Chicken Caps Rice

December 14, 2016 by  
Filed under Chicken, Recipes, Rice, Tomatoes

Chicken Caps Rice

If you have unconsumed cooked rice and chicken meat, or excess tomatoes at home, use this recipe to turn them into a delicious dish!

This recipe is developed by Lee Zhi Wei Jolyn and Chloe Chiam Ke Xuan, Asian Culinary Arts students from ITE College West.

Number of Servings: 3

Preparation and Cooking Time: 2 hours


  • Red capsicum – 113 gm
  • Green capsicum – 113 gm
  • Shallot – 14 gm
  • Parsley – 5 gm
  • Egg – 70 gm
  • Black Pepper – 12 gm
  • White pepper – 8 gm
  • Spring Onion – 15 gm
  • Light soya sauce – 40 gm
  • Dark Soya Sauce – 20 gm
  • Oyster Sauce – 20 gm
  • Salt – 12 gm
  • Unconsumed Chicken Breast – 172 gm
  • Excess Tomatoes – 70 gm
  • Garlic – 6 gm
  • Unconsumed White Rice – 500 gm
  • Oil – 20 gm


  1. Take out the unconsumed rice.
  2. Cut the cooked chicken into small pieces and season with salt and black pepper, if necessary and set it aside.
  3. Chop and cut the red, green capsicum, onions, tomatoes, garlic and shallots into cubes size, then set it aside.
  4. Slice the parsley and spring onion into small pieces and soak it in ice water.
  5. Heat up the wok with some oil.
  6. Stir fry the chicken and set it aside.
  7. Stir fry the garlic, red and green capsicums, onions and shallots.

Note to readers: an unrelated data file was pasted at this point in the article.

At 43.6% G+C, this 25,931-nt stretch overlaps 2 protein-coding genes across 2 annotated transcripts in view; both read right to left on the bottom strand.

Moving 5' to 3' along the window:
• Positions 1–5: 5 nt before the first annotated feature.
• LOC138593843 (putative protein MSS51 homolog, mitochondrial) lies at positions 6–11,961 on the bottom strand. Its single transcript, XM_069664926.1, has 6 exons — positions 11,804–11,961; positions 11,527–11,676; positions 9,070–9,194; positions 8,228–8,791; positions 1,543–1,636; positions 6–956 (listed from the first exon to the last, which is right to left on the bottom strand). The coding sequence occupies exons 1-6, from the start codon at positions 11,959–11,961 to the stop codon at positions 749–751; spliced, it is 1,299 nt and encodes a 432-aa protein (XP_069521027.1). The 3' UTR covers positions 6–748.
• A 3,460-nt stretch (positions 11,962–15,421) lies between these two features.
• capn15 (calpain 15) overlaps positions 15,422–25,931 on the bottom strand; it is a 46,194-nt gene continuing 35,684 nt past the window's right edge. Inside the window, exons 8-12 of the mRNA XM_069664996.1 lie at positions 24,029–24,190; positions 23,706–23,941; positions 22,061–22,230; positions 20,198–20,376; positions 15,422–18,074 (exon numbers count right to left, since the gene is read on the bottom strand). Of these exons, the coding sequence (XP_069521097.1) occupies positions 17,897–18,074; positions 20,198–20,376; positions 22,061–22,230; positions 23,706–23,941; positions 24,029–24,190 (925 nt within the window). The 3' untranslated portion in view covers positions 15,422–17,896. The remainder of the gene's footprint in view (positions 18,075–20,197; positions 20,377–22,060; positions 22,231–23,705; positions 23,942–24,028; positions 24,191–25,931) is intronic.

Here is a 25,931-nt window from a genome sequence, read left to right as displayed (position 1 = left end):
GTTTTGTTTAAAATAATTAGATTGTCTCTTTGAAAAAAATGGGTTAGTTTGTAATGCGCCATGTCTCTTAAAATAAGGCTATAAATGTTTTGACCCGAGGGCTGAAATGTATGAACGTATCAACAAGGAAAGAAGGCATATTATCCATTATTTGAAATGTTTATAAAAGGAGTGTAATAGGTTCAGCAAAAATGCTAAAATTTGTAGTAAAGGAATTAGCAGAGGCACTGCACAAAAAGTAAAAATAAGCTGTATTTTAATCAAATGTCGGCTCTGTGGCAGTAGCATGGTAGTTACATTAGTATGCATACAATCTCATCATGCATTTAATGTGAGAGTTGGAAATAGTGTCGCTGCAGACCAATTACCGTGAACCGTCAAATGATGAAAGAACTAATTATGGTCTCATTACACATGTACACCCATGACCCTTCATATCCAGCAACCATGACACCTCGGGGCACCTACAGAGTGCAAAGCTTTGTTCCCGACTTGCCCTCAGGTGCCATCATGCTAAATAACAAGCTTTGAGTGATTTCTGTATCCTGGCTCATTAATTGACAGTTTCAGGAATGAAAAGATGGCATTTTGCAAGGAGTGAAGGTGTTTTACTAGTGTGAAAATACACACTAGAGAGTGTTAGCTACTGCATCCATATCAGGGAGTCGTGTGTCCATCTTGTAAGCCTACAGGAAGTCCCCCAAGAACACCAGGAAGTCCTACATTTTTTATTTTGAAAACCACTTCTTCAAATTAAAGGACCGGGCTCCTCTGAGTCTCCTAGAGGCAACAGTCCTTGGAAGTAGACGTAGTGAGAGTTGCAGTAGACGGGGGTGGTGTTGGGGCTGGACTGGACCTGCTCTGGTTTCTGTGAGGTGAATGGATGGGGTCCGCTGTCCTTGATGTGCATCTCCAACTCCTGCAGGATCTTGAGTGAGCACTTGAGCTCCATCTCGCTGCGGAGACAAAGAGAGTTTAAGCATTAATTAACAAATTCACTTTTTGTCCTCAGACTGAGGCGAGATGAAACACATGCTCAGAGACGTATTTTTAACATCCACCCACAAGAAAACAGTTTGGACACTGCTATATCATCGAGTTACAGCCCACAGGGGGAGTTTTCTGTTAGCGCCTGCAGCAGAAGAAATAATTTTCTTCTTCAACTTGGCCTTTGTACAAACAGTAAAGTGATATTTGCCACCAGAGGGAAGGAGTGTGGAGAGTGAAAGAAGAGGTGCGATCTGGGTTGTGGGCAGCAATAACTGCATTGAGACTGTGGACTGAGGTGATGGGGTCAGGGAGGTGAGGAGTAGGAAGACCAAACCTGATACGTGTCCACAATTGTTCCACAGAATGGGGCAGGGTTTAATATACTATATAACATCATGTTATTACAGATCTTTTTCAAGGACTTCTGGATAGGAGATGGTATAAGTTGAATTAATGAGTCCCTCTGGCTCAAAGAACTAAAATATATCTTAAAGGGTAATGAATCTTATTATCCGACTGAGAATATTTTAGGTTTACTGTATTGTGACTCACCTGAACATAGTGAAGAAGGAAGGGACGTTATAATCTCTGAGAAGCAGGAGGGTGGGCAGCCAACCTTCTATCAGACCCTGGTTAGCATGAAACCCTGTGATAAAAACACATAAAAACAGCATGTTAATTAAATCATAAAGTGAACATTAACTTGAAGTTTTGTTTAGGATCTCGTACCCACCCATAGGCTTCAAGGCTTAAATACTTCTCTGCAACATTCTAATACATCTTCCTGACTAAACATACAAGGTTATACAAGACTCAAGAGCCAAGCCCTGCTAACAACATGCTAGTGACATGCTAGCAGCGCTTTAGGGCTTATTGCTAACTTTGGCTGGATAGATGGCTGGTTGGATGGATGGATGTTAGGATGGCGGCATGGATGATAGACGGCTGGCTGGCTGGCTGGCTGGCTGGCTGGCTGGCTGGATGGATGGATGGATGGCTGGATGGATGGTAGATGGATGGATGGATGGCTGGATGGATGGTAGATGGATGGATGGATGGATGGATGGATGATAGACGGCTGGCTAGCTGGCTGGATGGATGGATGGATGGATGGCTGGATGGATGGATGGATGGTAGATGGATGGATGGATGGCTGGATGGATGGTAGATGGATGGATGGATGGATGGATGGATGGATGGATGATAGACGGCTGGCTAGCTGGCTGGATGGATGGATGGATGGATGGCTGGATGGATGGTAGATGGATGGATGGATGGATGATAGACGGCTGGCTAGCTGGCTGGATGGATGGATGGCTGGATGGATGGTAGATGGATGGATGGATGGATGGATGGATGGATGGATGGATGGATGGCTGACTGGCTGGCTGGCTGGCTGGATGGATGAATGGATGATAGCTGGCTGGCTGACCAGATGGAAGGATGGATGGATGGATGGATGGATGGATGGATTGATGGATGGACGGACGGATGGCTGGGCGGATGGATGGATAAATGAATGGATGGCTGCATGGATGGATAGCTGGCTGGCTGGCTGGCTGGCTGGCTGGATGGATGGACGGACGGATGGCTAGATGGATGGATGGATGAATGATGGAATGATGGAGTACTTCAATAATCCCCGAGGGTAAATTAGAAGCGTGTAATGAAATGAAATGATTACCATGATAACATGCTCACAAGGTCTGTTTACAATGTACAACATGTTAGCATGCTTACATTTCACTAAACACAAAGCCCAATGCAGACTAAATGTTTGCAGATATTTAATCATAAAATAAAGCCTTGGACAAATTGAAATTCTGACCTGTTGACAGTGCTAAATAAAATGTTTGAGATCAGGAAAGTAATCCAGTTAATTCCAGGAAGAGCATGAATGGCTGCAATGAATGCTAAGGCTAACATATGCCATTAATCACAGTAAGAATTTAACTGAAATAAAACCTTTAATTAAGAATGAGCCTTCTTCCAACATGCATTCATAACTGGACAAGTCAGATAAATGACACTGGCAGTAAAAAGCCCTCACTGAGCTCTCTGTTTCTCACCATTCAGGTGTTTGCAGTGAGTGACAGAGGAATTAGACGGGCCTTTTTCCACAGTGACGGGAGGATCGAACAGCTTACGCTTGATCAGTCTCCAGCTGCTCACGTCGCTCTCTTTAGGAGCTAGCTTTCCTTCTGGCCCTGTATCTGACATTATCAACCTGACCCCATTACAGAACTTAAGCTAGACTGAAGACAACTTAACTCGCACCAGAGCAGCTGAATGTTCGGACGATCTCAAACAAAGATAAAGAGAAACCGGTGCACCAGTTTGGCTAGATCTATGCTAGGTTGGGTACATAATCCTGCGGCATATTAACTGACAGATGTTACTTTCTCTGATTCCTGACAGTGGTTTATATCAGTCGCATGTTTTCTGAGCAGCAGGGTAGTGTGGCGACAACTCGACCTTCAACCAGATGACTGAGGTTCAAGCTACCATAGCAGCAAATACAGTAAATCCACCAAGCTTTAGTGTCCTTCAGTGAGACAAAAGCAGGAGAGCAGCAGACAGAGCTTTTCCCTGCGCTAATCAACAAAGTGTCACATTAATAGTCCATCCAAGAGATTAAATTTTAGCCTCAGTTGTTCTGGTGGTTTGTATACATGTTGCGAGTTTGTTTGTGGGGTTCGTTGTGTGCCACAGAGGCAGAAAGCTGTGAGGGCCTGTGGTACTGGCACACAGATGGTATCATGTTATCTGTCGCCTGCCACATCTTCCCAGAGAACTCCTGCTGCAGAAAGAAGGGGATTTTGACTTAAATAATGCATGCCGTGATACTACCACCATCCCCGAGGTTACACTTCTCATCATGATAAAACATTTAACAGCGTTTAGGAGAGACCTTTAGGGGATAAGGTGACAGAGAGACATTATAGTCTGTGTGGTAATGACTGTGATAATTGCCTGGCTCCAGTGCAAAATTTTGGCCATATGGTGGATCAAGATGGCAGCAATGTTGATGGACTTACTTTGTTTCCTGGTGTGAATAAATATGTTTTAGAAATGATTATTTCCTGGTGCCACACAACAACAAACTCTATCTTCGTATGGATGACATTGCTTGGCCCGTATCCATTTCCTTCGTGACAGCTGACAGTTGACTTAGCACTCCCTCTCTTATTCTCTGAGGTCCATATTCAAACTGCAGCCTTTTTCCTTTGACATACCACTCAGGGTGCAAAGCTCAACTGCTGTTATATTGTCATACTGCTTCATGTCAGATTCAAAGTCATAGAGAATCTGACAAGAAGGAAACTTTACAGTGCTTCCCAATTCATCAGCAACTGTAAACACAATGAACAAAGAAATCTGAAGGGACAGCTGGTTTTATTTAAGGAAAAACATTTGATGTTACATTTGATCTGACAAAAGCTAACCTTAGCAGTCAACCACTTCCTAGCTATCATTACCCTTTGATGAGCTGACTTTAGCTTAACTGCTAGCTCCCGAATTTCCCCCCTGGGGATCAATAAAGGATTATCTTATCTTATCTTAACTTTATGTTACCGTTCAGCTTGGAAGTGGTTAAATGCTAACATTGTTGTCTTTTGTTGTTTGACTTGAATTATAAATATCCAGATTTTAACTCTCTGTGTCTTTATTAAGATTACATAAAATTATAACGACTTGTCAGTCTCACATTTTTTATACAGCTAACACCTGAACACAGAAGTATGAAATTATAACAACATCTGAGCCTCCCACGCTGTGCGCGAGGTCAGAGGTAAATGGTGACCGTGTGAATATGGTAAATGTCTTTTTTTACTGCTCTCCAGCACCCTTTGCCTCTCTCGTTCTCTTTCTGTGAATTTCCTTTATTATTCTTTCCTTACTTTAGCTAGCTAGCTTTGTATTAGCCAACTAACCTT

8. Add in the chicken and cooked rice.
  9. Add the light soya sauce, oyster sauce, white pepper, salt for flavour, dark soya sauce for appearance.
  10. Stir fry for a while using medium heat.
  11. Lastly, garnish it with sliced spring onion and parsley.

Chicken Caps Rice - Students

Food Safety

Follow these food safety tips from AVA on storing cooked food to reduce the risk of food poisoning from contaminated cooked food:

  • All cooked food should be refrigerated or frozen within 2 hours after cooking.
  • Store cooked food in a clean, shallow container.
  • Use shallow containers and leave sufficient air space around the food to promote rapid and even cooling. Cooked food stored in large, deep containers remain warm for a longer time. Dangerous bacteria may grow in this warm spot which can lead to food poisoning if consumed.
  • When freezing cooked food, make sure they are wrapped tightly.
  • Keep your refrigerator uncluttered so that air can circulate and cool food properly.
  • Do not refreeze frozen food that have been thawed.
  • As a general rule, do not keep cooked food for more than 4 days.

Source: AVA


We assume no responsibility or liability for any damages or losses you may experience as a result of following the recipes, instruction or advice on this website.


Zero Waste SG and ITE have the rights to use the recipes and photos for our websites, publications, activities, and for other purposes.